Posted November 9, 2015

New Horizons heading to next target

The other day New Horizons, the spacecraft that recently flew by Pluto, changed its course towards 2014 MU69, a recently discovered member of the mysterious class of Kuiper Belt Objects. In January 2019 New Horizons is expected to arrive there and send pictures. We will get to know another member of the Solar System. Wired has a very interesting description of the way New Horizons was steered in the right direction this week.

The Kuiper Belt is a field of objects that orbit the Sun outside of the orbit of Pluto. Comets probably originate there. Kuiper Belt Objects (KBOs) are thought to be remnants of the formation of the Solar System. That's why astronomers hope to find clues to the formation of said Solar System by studying comets and KBOs.

The difference between comets and KBOs is that comets have been studied, both by telescopes and by space missions like Giotto and Rosetta. They can be studie because they enter the inner Solar System en can be reached optically by telescopes and physically by space probes. Nobody ever saw a KBO except as a faint dot in a telescope picture.

Thanks to modern very sensitive telecsopes like Hubble many KBOs are now known. In fact, this has caused the downgrading of Pluto from planet to dwarf planet. Many similar sized objects are now known to exist and Pluto is no longer the outermost planet-like satellite of the Sun.

Back in August NASA selected 2014 MU69 al New Horizons' next target. It was favored over a somewhat larger rival because the necessary trajectory corrections required less fuel, leaving open the possibility to deal with unforeseen circumstances or even visit yet another KBO afterwards.

In the past two weeks several rocket burns changed New Horizons' course in the direction of where 2014 MU69 is going to be three years from now. After each burn the course was analyzed using radio telemetry for the position and direction of the spacecraft, and data from the Hubble space telescope to assess the position of 2014 MU69. Things are looking good now and no further corrections are foreseen until the second half of 2016.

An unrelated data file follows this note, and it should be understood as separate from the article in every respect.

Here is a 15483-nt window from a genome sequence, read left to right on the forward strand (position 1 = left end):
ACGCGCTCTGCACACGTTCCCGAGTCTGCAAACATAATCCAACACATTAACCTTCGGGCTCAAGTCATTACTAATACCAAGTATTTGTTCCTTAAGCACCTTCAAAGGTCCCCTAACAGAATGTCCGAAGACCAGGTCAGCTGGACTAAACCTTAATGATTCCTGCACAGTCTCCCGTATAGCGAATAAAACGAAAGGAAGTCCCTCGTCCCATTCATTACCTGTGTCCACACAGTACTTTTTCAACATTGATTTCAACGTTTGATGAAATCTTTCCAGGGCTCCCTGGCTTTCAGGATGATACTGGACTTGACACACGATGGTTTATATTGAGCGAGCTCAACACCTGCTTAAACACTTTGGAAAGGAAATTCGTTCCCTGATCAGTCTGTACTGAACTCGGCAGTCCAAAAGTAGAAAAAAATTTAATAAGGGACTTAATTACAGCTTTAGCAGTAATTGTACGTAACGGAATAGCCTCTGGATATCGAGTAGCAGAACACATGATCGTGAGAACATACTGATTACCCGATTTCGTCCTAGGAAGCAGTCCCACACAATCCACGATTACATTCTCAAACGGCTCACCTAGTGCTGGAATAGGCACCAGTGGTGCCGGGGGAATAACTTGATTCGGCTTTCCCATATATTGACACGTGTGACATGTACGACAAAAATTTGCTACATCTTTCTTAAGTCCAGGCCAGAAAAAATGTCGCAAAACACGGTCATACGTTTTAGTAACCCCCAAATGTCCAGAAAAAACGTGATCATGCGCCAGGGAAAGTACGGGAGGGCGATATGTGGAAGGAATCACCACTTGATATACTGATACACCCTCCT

In january 2019 this means being 3.5 million miles away from where it otherwise would have been. Sounds like a sharp turn, right? Nope. Since the craft will  heave flown almost 900 million miles by then, the change in direction is only about a quarter of a degree. To give you another idea of the tremendous distances and velocities involved: after the Pluto flyby New Horizons has traveled more than the distance between the Earth and the Sun. Another 15 of those 'Astronomical Units' (AUs) separate it from 2014 MU69.

Since 2014 MU69 is very small (probably just tens of miles across) NASA will probably try to fly very close by. At a distance of 4000 miles the object will be only 1000 pixels across on the on-board camera. With a margin of 300,000 miles at this point, there will be plenty more high precision engineering to do.


About Herbert Blankesteijn

Herbert Blankesteijn is a technology journalist from the Netherlands who has written for many prominent Dutch newspapers. He presented and directed television and radio programmes and has 10 books to his name. Herbert is interested in nascent fields such as 3D printing, drones, robotics and the private space business.